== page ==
Texas Cop Found Guilty Of Killing Unarmed Black Teen

White ex-cop convicted in shooting death of unarmed black teen

White ex-cop convicted in shooting death of unarmed black teen

Fifteen-year-old Jordan Edwards, who was sitting in the passenger seat, was struck and killed. He was sacked from the department shortly after the incident.

When the guilty verdict was read, family members of Jordan Edwards hugged and shook hands. Jordan, a standout athlete at Mesquite High School near Dallas, died from a fatal gunshot wound to the head, the Dallas County medical examiner's office said. "We wanted this for the Edwards family".

"I'm just 16, sir", he said.

Odell Edwards, his father, spoke about how hard the past year had been for their family and how happy he was about the decision.

Daryl Washington, the attorney with for the Edwards family, added that the verdict "meant more than justice for Jordan". It's about Alton Sterling.

The shooting was among a growing list of similar cases in which African-Americans were killed by white police officers.

"That's who this case is about". Marking Oliver's murder conviction as a particularly rare occurrence. Defense attorneys argued that Oliver was trying to protect his partner, while the ex-officer maintained that he was justified in shooting Edwards. Very happy. It's been a long time. "And today Texas got it right". Oliver was found guilty August 28. Oliver had also been responding to reports that teens were drinking at the party, yet an autopsy report revealed that Edwards wasn't under the influence when Oliver shot him.

He could face between five and 99 years in prison for the murder conviction. Check back for new information and don't forget to download our free WFAA app to stay up-to-date on all news stories in the Dallas-Fort Worth area. Most officers aren't even charged in the shooting deaths of civilians. However, available body camera footage disputed this. "It doesn't matter that looking back on it, in hindsight, we'd all make a different decision now", Gill told the jury Monday. The jury reached its verdict after about 12-13 hours of deliberation.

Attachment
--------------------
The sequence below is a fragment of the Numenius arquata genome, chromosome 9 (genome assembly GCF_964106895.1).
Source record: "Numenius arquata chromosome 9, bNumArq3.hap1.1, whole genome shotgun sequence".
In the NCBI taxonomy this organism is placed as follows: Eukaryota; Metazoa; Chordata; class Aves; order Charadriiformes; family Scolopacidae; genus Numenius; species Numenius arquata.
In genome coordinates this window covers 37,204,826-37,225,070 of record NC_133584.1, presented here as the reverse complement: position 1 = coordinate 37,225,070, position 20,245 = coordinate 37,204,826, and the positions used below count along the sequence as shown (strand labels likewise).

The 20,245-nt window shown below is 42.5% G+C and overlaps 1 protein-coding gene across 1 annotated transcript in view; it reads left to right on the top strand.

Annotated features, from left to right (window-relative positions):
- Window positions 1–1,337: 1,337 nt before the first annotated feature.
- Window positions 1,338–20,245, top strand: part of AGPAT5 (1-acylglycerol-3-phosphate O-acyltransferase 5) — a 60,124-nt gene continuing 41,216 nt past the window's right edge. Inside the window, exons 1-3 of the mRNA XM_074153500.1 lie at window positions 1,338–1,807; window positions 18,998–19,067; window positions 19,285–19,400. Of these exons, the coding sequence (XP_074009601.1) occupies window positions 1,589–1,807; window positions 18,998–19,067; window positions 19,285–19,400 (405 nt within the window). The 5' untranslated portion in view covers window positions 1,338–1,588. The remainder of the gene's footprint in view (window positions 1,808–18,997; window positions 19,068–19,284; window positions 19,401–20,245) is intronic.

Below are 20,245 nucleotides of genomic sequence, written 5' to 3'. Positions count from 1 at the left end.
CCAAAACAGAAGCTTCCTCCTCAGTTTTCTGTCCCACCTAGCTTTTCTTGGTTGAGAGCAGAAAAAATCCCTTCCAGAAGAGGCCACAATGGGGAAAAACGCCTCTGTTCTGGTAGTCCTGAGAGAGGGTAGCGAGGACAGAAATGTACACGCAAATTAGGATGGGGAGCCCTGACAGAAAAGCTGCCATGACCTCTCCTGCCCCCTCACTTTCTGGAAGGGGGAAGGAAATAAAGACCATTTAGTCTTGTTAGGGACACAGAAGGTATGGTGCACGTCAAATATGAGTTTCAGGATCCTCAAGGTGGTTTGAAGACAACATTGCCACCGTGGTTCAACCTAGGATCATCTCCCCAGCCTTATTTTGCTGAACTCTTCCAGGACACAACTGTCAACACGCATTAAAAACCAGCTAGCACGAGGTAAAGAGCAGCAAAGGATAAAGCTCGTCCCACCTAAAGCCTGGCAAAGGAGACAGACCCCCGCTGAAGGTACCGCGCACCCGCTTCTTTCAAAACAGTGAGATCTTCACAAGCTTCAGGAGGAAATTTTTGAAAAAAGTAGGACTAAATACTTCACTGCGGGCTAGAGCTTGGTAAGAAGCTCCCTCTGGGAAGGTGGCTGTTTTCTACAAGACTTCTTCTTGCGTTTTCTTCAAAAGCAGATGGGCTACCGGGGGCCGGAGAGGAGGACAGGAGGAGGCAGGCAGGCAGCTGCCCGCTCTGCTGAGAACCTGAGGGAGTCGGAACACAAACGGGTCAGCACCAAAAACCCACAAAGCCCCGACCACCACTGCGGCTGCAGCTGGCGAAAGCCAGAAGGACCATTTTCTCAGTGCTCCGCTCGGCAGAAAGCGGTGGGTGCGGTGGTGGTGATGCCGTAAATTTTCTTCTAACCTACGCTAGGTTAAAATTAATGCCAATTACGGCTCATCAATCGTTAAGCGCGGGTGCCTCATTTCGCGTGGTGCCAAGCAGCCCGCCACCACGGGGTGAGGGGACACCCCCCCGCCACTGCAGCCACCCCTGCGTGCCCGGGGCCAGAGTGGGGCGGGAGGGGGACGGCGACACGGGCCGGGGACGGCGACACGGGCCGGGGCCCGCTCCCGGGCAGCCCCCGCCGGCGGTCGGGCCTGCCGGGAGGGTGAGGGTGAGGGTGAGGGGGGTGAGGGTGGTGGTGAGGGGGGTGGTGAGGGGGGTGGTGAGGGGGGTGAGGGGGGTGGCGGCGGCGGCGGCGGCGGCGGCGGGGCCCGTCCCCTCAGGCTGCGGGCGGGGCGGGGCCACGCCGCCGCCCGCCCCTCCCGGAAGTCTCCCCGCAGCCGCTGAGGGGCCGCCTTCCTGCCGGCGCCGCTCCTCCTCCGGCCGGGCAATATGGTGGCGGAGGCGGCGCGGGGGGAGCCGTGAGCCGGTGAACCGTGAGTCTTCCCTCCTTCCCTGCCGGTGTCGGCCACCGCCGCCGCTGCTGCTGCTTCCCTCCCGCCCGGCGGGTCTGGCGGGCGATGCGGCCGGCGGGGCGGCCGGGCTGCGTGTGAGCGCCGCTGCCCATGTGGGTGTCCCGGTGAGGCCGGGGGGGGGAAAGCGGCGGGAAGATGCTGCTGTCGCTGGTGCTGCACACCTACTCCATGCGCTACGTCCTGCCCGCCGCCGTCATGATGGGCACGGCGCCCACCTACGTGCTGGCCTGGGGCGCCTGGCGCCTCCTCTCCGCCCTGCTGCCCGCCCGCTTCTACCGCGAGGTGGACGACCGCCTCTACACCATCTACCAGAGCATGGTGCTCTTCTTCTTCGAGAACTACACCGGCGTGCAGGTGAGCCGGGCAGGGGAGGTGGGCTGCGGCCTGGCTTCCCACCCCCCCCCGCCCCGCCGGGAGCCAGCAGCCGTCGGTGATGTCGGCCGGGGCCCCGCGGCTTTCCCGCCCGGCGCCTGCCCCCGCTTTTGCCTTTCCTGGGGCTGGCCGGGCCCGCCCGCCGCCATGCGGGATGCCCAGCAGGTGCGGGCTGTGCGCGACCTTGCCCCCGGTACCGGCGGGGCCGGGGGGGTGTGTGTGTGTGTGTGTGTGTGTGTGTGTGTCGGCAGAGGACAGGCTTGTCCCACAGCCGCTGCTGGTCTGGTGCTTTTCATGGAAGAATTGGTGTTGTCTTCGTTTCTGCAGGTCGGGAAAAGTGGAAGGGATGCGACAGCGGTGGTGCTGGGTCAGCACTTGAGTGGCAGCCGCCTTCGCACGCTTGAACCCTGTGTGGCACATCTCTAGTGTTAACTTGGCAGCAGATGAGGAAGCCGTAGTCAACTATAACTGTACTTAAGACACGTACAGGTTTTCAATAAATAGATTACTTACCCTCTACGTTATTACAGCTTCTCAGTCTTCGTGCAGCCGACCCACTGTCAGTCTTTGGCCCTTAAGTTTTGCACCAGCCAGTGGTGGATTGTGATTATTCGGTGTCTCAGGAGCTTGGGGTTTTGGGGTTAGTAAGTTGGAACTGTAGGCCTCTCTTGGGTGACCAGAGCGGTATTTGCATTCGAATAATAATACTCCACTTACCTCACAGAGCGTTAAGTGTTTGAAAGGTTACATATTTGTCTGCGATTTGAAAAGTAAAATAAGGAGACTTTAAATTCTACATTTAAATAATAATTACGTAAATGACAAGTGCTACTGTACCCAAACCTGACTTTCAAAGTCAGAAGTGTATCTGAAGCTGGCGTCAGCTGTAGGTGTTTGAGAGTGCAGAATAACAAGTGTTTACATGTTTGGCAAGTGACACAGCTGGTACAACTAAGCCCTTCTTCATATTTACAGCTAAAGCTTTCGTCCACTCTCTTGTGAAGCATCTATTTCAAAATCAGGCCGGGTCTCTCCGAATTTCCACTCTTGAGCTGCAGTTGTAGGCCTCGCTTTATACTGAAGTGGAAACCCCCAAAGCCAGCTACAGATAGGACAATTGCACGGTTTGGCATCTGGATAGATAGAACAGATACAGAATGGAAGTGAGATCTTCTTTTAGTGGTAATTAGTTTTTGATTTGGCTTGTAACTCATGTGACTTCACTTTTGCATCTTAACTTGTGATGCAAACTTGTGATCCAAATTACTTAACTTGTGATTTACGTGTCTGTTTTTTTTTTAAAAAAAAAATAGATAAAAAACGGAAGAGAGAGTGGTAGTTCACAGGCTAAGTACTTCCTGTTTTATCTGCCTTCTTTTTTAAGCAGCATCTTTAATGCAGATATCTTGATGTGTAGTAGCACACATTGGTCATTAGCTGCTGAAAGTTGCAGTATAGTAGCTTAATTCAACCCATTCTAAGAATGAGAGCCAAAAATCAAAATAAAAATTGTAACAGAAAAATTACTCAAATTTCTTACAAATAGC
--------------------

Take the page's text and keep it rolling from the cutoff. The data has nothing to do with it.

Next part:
The jury found Oliver not guilty of aggravated assault for firing with a rifle into the auto of teenagers. "The evil that is in Roy Oliver", said Prosecutor Shawn Keedra Martin.

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"That man shouldn't have been convicted of murder", she said. "I mean, what about the 15-year-old kid at the party at 11 o'clock at night?"

Listen to reaction from Balch Springs. He says it wasn't clear what happened. It made her hyper-vigilant and led to tough conversations with her boys.

The Dallas County, Texas, jury convicted Roy Oliver of murder but found him not guilty of two lesser charges in the honor student's death. "I hope it will".

Oliver has testified he thought his partner was in danger and said he chose to fire when he saw the auto moving toward his partner. He also said he didn't feel like the vehicle was trying to hit him.

They also sent two notes to the judge, one asking for a transcript of some of Oliver's testimony to settle a dispute over whether Oliver said the sound of vehicle glass breaking factored into his decision to shoot and a second requesting a copy of a written statement Oliver provided after the shooting.

During his closing argument, Snipes described Oliver as reckless and out of control. It's the moment they have prayed for since he was shot and killed by Oliver in April of 2017. "I was in shock for days". Police initially said the vehicle backed up toward officers "in an aggressive manner", but later said that bodycam video showed the vehicle was moving forward as officers approached. But police later reported that video showed the auto was moving forward as officers approached.

Roy Oliver, 38, was convicted of murder by jurors on Tuesday in a Dallas courtroom according to Dallas News. Edwards' family, friends, and teachers will provide testimony to the judge before the sentencing period, according to reports from the Star-Telegram.

During the trial, Oliver testified that he fired because the auto was driving toward his partner.

About a half-a-dozen people who know Oliver are expected to testify. His trial is scheduled to begin September 5.

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